- The Washington Times - Wednesday, January 28, 2004

“The O.C.” has it, that intangible, irrefutable something that makes rival television producers go weak at the knees.

The Fox network show, such as “Dawson’s Creek” and “Beverly Hills, 90210” before it, has captured the wave of teen delirium. Beautiful people. Music of the moment. Fashion statements which quickly ripple through high schools nationwide.

It’s appointment television for those too young to vote but too old to care about the Olsen twins.

“The O.C.” follows a group of high school students making their mark in Orange County, Calif. Young, safely rebellious Ryan (Benjamin McKenzie) is the show’s dramatic center, trying to rebuild his life under the firm hand of his new guardians (Peter Gallagher and Kelly Rowan).

The formula for this kind of show, which airs at 9 Wednesday nights, is hardly new. Overage actors play teens still angsting about homework and proms and spontaneously spout dialogue wittier than your average student could muster if he or she had all term to think about it.

The inevitable soundtrack album, to feature Phantom Planet as well as songs by Spoon, Jem, the 88 and Jet, is slated for a March 30 release. The CD, which should further cement the show’s hold on teens, will come with a code so customers can go online and unlock more content, including where each song was used on the show.

Tim Jackson, professor in the digital media broadcast division at the New England Institute of Art, says record companies are turning to television more than ever to sell their product in a marketplace reeling from soft sales and free downloads.

“Many more hits are broken on television than radio these days,” he says. “That’s been a sensibility for marketers for quite a while. They’re bypassing radio.”

Mr. Jackson says he gets updates on just how hip “The O.C.” is from his daughter and niece.

“In addition to brilliant casting, it’s created a dialogue for parents and kids. They actually do sit down and talk about it,” Mr. Jackson says.

Teens today talk more about religious diversity without having it impact the way they think about one another, he says, and they broach issues regarding homosexuality far more openly than past generations.

Reality television may get all the ink these days, but Mr. Jackson says “The O.C.” plots are governed by real issues.

“Reality is closing in on these shows, and the writers are getting good about the micro-details of teenage life,” he says.

Entertainment Weekly collectively named “The O.C.’s” cast as the “Breakout Star, 2003” and reports the show has granted the vintage sportswear company Original Penguin a new life.

The teen fashion destination www.fashionclub.com runs an “O.C. Style Report” on its Web site to keep tabs on its wardrobe drifts.

Some of the show’s fashion statements are shrewdly aimed at the cost-conscious set. A recent episode featured a Wet Seal jacket — a $20 value — with an inexpensive pair of flip-flops.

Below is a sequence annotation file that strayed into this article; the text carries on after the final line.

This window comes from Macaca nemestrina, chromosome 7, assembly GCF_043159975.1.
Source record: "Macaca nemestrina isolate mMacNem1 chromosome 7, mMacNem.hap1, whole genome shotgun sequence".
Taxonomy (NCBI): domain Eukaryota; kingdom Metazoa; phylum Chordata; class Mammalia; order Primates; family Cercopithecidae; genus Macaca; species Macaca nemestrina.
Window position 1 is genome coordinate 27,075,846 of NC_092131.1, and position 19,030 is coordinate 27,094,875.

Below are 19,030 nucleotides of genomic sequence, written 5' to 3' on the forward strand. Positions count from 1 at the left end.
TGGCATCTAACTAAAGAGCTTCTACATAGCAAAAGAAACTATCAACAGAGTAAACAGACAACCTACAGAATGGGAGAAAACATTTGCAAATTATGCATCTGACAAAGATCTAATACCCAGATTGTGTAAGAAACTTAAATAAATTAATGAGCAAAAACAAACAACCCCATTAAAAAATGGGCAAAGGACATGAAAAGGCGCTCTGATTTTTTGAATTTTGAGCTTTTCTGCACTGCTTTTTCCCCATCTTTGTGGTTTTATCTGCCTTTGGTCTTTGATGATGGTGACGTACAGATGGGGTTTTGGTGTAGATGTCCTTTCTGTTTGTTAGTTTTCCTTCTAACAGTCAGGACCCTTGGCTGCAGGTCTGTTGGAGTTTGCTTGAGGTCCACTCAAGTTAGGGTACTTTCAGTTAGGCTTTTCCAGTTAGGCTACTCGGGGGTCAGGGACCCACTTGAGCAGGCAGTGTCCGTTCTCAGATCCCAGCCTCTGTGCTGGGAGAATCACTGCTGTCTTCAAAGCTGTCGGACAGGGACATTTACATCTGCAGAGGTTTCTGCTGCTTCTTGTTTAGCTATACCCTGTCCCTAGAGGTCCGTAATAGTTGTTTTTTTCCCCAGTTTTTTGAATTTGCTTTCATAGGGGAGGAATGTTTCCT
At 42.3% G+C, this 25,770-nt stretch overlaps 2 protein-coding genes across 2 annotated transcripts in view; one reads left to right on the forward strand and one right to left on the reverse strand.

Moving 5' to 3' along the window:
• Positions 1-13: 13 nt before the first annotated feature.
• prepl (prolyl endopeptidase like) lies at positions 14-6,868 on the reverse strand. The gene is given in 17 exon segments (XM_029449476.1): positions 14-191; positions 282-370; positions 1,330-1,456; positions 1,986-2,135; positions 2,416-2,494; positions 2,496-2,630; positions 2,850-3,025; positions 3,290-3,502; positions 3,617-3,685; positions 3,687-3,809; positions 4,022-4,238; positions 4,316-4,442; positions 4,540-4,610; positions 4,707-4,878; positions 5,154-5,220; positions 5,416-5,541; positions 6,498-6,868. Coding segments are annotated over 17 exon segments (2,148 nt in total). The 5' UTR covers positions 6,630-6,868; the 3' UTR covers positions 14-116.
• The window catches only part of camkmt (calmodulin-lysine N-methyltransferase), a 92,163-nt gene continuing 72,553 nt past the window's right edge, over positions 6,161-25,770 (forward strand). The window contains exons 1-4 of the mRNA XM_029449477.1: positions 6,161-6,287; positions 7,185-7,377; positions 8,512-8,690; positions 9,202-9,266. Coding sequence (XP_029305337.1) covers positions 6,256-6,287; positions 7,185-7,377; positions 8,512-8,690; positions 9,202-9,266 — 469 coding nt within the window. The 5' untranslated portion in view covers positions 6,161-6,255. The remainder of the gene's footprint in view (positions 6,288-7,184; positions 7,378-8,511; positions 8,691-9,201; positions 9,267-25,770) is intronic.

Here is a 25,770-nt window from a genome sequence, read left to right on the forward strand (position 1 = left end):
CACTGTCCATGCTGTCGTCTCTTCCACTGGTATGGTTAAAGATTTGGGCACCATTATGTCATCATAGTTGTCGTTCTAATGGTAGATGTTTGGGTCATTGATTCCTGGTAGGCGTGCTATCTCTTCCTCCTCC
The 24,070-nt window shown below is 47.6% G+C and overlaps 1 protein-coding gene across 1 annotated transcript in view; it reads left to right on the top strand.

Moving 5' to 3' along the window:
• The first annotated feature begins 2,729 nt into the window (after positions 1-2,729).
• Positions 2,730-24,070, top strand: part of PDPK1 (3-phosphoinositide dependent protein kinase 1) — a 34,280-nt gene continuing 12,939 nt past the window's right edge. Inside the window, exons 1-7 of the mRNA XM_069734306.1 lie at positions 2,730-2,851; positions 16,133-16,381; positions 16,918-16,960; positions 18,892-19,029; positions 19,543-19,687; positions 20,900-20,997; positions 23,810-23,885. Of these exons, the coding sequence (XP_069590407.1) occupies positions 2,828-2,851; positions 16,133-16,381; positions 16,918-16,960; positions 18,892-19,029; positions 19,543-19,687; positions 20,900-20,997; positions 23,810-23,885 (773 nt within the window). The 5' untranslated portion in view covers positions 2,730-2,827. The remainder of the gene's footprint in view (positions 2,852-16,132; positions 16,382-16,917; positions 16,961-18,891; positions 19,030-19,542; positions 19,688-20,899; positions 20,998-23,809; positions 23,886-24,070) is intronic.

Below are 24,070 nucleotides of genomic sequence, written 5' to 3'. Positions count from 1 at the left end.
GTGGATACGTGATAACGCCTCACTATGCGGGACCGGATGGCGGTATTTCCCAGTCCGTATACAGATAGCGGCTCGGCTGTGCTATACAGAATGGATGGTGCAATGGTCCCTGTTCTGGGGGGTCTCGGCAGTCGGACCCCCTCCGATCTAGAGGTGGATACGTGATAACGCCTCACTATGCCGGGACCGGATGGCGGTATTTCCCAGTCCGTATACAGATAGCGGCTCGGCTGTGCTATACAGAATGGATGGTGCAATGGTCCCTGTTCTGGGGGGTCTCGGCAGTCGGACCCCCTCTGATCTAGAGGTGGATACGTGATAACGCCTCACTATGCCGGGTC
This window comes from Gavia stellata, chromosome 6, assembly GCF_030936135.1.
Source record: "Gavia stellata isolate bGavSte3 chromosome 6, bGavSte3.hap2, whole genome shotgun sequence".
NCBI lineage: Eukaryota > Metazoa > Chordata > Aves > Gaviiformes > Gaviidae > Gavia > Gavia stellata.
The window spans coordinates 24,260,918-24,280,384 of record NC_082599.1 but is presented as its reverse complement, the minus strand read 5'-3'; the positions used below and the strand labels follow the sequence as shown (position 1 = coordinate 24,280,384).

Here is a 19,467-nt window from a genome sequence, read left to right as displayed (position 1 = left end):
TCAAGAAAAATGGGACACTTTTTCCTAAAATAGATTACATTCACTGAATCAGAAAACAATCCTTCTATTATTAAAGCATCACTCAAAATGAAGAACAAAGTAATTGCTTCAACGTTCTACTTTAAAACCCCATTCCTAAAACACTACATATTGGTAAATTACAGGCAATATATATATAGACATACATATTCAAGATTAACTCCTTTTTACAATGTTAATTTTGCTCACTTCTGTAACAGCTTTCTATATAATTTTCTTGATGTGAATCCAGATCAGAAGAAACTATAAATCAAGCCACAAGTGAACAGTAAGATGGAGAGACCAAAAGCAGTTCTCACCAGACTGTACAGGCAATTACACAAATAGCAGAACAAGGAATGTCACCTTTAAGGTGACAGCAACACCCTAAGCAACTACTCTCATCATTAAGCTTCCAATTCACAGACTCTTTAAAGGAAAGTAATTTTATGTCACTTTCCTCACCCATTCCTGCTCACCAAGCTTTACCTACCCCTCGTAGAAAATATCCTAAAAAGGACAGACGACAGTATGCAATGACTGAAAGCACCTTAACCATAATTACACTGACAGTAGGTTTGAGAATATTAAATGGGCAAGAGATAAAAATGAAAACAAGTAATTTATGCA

Alexandra Welker, the show’s costume designer, says the danger of designing for a show like “The O.C.” is that as soon as an episode hits the air its fashions could be passe. Ms. Welker shoots for outfits that are both of the moment and timeless.

“I’d hate for it to go into syndication and have people say, ‘That’s so 2003,’” says Ms. Welker, a veteran feature film designer.

Fashion may have its fluffy side, but what actors wear gives “a myriad of clues as to who they are, their sense of self,” she says. “My lead male, Ryan, is this outsider … I’ve had this strong directive to maintain that outsider status” through his ensembles, she says. “The clothes are very lean.”

Ms. Welker’s charges already have established a few looks that are infiltrating the consumer mind-set. She sees more young people today donning small T-shirts, and her characters’ thing for Ugg boots is already being aped in hip urban regions.

Not everyone is delighted with “The O.C.’s” rise to pop culture touchstone status.

Melissa Caldwell, director of research and publications for the Parents Television Council, says the program often exposes its young audience to morally questionable behavior.

The first episode alone, Miss Caldwell says, featured an unsupervised party in which drugs and alcohol were greedily consumed and one character stumbled onto a menage a trios. To its credit, she says, the show implied the hedonistic lifestyle portends danger.

Subsequent episodes haven’t been so nuanced.

That’s the balance the show often strikes, trotting out salacious behavior and then slapping it on the collective wrists. That tug of war resonates with young audiences, she says.

“Most teens are not raised in that permissive environment,” she says. “Their instincts are pulling them in another direction.”

It’s a safe bet “The O.C.” will have the lion’s share of young viewers at least through season’s end. But teen tastes are fickle.

Just ask any bored record store clerk stocking unsold copies of Britney Spears’ latest album.

Jon Hein, creator of the “Jump the Shark” Web site (www.jumptheshark.com), says Fox’s savvy marketing plan gave the show a great jump-start. “The O.C.” first aired in late summer, before the other new network shows could crowd it out. It’s too early for the show to “jump the shark” (Mr. Hein’s coinage, which means when a show begins to founder), but he says that with today’s diversification of programming schedules, the show’s demographic dominance might not last long.

“A new show can come at any time, and that changes the game a little bit,” he says. “To keep it fresh is tough to do, but [for now] this is the teen drama that people are watching.”

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